3.4 Exposures outside the mass media professional’s workplace

Results showed that most mass media professionals (n=179, 89.9%) were exposed to social gatherings like dyne in restaurants, used public transport, and joined in gathering>10 people. However, among the 10.1% (n=20/199) of respondents who didn't have exposure to social gatherings, 5% (n=10/199) report-ed test positive for COVID-19 (Table 2). The study didn't find a significant association between the out-side workplace exposure and COVID-19 infection of mass media professionals (OR/P= 1.63/0.3) (Table 3).

3.5 Uses of different type of mask and respirator

Total 46.7% (n=93/199) mass media professionals reported that they used respirator mask (N95/ FFP2/FFP3) while on duty and others used new medical mask (n=48/199, 24%), reused medical mask (n=35/199, 17.6%) and home-made/made by cloth mask (n=14/199, 7%). The study result showed that reused medical masks, homemade or masks made by cloth were not significantly (p=0.82) associated with mass media professionals' infection (Table 2).

Age (years)

Range: 24-48

Mean (±SD): 33.59 (±4.67)

Sex

Male: 155 (77.9%)

Female: 44 (22.1%)

Female Male ratio: 3.5:1

Existing comorbidities*

Absent: 122 (65.8%)

Present: 68 (34.2%)

· Asthma (27.05%)

· Hypertension (9.05%)

· Diabetes Mellitus (9.02%)

· Obesity (1.64%)

· Solid tumor malignancy (0.82%)

· Any rheumatic diseases (0.82%)

· History of bone marrow/stem cell transplant (0.82%).

Symptoms*

Asymptomatic: 77 (38.7%)

Symptomatic: 122 (61.3%)

· Cough (77.87%)

· Fever (72.13%)

· Fatigue (53.28%)

· Headache (45.08%)

· Sore throat (55.74%)

· Myalgia (40.16%)

· Anosmia (30.33%)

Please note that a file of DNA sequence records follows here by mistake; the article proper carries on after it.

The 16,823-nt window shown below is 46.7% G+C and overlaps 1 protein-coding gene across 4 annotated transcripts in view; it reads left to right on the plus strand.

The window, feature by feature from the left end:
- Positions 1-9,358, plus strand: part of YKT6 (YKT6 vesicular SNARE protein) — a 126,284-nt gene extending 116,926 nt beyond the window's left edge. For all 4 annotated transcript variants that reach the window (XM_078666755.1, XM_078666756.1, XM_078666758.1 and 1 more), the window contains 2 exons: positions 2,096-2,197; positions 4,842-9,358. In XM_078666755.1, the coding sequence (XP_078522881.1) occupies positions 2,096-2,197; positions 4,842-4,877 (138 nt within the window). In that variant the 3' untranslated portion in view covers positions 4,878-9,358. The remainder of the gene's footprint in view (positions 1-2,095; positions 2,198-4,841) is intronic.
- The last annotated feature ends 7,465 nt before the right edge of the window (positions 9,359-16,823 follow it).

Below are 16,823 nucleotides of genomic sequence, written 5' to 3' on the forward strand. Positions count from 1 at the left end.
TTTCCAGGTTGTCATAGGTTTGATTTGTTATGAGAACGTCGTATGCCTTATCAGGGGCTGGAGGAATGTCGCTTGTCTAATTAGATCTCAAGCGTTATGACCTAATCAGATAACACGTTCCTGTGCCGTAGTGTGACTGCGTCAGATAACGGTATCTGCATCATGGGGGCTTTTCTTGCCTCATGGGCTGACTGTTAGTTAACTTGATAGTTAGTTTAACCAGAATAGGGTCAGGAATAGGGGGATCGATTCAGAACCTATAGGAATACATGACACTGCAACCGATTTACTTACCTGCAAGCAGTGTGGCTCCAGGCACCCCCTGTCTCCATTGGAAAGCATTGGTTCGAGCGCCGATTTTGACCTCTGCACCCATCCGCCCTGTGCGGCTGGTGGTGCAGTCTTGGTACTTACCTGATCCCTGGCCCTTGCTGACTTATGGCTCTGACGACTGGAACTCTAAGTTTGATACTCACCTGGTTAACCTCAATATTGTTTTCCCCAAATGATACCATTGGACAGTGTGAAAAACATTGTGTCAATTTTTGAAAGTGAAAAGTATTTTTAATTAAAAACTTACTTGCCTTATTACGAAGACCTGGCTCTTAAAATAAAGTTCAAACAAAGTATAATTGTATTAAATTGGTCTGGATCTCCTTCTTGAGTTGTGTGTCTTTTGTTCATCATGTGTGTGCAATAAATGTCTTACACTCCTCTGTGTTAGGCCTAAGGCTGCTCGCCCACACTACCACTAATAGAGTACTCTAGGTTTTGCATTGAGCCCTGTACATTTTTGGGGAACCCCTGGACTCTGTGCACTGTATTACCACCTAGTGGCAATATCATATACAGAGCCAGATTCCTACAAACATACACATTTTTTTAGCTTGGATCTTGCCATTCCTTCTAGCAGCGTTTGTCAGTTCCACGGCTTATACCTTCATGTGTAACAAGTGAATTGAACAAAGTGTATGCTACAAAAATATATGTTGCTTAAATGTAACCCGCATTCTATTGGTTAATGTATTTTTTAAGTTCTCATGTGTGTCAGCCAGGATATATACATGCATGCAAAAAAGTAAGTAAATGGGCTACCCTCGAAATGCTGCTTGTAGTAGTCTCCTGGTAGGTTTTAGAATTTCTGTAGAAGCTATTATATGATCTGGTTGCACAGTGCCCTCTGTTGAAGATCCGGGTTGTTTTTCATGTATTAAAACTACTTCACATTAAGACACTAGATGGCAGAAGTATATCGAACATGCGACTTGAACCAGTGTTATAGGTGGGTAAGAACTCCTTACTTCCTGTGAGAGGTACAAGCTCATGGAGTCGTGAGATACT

*Percentage >100% due to Multiple Responses

Table 1: Characteristics of the respondents (n=199).

Characteristics

Number of participants,n (%)

COVID-19 status

Test Positive, n (%)

Suspected, Test negative and Healthy, n (%)

p-value (≤0.05)

Age group

≤34

131 (65.8)

41 (20.6)

90 (45.2)

0.01*

>34

68 (34.2)

37 (18.6)

31 (15.6)

Sex

Male

155 (77.9)

57 (28.6)

98 (49.2)

0.19

Female

44 (22.1)

21 (10.6)

23 (11.6)

Tobacco smoking status

Current

49 (24.6)

23 (11.6)

26 (13.1)

0.31

Former

35 (17.6)

15 (7.5)

20 (10.1)

Never

115 (57.8)

40 (20.1)

75 (37.7)

Existing Co morbidities

Yes

68 (34.2)

39 (19.6)

29 (14.6)

0.01*

No

131 (65.8)

39 (19.6)

92 (46.2)

Types of media setting

Print media

33 (16.6)

8 (4)

25 (12.6)

0.01*

Electronic media

138 (69.3)

66 (33.2)

72 (36.2)

Online media

28 (14.1)

4 (2)

24 (12.1)

Types of job role in work setting

Reporter

65 (32.7)

25 (12.6)

40 (20.1)

Video Journalist

23 (11.6)

10 (5)

13 (6.5)

News presenter

50 (25.1)

16 (8)

34 (17.1)

Others (Editorial job, Graphic designer, Makeup artists and others)

61 (30.7)

27 (13.6)

34 (17.1)

Types of mask used at work place

No respiratory protection

9 (4.5)

3 (1.5)

6 (3)

0.82

Home-made/mask made by cloth

14 (7.0)

4 (2.0)

10 (5.0)

New medical/surgical mask

48 (24.1)

20 (10.1)

28 (14.1)

Re-used medical/surgical mask

35 (17.6)

12 (6.0)

23 (11.6)

Respirator mask ( N95, FFP2, FFP3)

93 (46.7)

39 (19.6)

54 (27.1)

Symptoms

Symptomatic

122 (61.3)

74 (37.2)

48 (24.1)

0.01*

Asymptomatic

77 (38.7)

4 (2)

73 (36.7)

Seeking maximum medical care support

Over telephone/via telemedicine with self-management at home

108 (54.3)

60 (30.2)

48 (24.1)

0.01*

Needed hospitalization

15 (7.5)

14 (7)

1 (0.5)

No treatment needed/ Healthy respondent

76 (38.2)

4 (2)

72 (36.2)

Contact tracing of COVID-19

Colleagues

72 (36.2)

33 (16.6)

39 (19.6)

0.09

Guests/ Interviewees

21 (10.6)

11 (5.5)

10 (5)

Friends & family

8 (4)

4 (2)

4 (2)

Not Identified

98 (49.2)

30 (15.1)

68 (34.2)

Types of workplace exposure

Only Indoor office area

61 (30.7)

22 (11.1)

39 (19.6)

0.55

Multiple exposure (In studio/Indoor video shooting area, In outdoor video shooting area, interview/news presentation)

138 (69.3)

56 (28.1)

82 (41.2)

Exposure to outside workplace

Not exposed to social gathering outside workplace

20 (10.1)

10 (5)

10 (5)

0.29

Exposed to social gatherings (Used Public Transport, dyne in restaurant and joined in gathering >10 people)